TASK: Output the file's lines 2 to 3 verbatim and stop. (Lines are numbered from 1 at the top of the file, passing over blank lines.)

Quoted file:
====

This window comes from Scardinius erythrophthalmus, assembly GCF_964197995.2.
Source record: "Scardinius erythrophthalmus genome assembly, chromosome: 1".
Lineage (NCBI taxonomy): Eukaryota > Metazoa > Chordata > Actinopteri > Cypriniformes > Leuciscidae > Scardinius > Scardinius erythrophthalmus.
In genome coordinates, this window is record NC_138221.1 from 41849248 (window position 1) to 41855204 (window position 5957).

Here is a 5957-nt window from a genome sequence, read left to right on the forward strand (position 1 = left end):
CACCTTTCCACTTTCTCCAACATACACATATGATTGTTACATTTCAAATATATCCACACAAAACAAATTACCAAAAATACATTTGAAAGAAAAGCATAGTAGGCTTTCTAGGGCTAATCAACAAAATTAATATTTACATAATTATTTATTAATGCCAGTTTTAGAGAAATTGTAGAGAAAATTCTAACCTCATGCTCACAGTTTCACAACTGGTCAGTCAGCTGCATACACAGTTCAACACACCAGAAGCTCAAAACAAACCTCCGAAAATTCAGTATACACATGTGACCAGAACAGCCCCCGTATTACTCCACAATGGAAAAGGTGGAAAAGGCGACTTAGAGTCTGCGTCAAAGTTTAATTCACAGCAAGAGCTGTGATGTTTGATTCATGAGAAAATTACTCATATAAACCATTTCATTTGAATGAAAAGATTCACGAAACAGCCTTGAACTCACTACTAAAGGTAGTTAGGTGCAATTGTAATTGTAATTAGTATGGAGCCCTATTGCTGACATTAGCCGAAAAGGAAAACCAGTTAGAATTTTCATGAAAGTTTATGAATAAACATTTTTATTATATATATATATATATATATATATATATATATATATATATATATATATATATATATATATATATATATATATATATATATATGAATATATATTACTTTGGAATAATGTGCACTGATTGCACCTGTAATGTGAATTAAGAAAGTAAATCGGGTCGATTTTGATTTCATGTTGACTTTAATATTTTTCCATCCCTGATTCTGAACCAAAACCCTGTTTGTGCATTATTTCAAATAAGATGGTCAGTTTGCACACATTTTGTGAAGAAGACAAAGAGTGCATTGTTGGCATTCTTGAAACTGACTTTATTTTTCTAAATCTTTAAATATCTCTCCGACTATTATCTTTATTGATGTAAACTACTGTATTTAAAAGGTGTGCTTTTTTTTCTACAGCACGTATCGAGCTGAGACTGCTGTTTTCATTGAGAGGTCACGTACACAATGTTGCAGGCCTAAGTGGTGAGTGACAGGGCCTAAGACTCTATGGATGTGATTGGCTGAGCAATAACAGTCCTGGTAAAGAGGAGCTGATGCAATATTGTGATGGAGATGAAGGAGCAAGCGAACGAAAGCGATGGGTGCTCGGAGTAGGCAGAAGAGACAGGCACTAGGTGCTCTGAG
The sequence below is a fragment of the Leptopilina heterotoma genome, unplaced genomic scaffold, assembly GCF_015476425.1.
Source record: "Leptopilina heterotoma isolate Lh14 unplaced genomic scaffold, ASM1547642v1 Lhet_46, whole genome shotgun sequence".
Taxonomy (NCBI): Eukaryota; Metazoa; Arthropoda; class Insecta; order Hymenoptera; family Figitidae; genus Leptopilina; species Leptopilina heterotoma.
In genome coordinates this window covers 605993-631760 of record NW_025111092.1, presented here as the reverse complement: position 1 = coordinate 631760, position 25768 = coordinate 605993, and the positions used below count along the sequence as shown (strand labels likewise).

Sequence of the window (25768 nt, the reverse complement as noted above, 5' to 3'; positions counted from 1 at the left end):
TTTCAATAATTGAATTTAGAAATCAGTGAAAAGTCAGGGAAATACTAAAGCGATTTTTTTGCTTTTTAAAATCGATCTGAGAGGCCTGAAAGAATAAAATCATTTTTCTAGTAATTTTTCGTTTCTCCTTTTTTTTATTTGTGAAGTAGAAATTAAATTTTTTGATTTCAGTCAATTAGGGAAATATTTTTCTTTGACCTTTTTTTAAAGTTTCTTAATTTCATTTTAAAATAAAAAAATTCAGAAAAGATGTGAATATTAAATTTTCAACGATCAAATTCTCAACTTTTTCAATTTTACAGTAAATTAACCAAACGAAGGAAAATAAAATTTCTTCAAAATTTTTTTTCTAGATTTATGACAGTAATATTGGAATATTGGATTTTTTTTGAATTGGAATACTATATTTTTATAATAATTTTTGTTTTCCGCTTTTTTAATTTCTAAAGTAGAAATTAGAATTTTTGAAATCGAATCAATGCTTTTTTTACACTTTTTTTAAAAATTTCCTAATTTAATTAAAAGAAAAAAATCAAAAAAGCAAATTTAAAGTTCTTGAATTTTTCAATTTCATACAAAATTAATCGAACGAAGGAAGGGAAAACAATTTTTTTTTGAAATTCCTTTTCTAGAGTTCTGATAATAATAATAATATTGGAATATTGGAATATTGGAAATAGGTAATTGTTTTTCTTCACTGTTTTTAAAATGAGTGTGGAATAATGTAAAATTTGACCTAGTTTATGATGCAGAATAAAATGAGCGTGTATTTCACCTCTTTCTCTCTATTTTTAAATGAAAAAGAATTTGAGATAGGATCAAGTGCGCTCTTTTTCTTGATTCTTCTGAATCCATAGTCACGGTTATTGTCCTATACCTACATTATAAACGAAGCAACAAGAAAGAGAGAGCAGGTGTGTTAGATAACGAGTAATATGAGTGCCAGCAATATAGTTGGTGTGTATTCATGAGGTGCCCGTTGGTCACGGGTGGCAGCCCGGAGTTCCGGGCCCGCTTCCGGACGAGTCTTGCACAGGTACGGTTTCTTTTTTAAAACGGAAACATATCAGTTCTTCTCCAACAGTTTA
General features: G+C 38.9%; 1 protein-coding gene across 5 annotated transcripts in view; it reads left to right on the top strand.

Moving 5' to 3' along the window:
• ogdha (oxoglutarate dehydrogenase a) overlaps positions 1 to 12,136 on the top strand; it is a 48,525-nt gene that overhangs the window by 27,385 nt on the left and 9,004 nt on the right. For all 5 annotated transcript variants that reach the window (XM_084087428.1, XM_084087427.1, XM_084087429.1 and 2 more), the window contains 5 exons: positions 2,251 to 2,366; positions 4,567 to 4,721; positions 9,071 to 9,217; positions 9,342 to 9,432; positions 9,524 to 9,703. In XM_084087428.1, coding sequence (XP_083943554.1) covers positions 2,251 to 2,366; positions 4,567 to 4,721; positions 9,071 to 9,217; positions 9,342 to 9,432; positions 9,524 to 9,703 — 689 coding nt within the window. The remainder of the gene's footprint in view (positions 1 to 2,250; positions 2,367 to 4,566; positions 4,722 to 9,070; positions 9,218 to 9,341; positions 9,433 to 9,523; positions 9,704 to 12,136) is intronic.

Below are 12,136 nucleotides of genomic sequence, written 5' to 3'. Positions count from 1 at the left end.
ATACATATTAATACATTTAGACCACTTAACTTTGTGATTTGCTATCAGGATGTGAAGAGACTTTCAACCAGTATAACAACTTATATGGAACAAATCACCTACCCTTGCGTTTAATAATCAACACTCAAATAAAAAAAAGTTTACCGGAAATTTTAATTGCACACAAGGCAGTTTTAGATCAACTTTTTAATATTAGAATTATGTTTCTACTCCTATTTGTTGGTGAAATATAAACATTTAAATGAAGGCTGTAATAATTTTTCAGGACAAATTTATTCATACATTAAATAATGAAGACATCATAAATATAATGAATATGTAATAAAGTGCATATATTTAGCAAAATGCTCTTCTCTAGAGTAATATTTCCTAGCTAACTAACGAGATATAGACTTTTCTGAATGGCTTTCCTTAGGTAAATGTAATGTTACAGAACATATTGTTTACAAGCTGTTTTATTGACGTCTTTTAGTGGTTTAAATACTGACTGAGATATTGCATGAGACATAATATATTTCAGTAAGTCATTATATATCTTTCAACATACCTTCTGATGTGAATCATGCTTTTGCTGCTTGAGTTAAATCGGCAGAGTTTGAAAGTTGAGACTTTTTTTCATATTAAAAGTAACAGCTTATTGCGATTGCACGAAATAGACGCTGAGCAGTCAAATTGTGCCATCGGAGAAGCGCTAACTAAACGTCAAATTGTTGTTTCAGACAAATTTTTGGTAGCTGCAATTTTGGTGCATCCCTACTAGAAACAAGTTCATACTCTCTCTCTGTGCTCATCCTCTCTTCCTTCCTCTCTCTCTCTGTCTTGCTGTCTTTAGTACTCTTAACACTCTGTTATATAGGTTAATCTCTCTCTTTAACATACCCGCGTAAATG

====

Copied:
Source record: "Scardinius erythrophthalmus genome assembly, chromosome: 1".
Lineage (NCBI taxonomy): Eukaryota > Metazoa > Chordata > Actinopteri > Cypriniformes > Leuciscidae > Scardinius > Scardinius erythrophthalmus.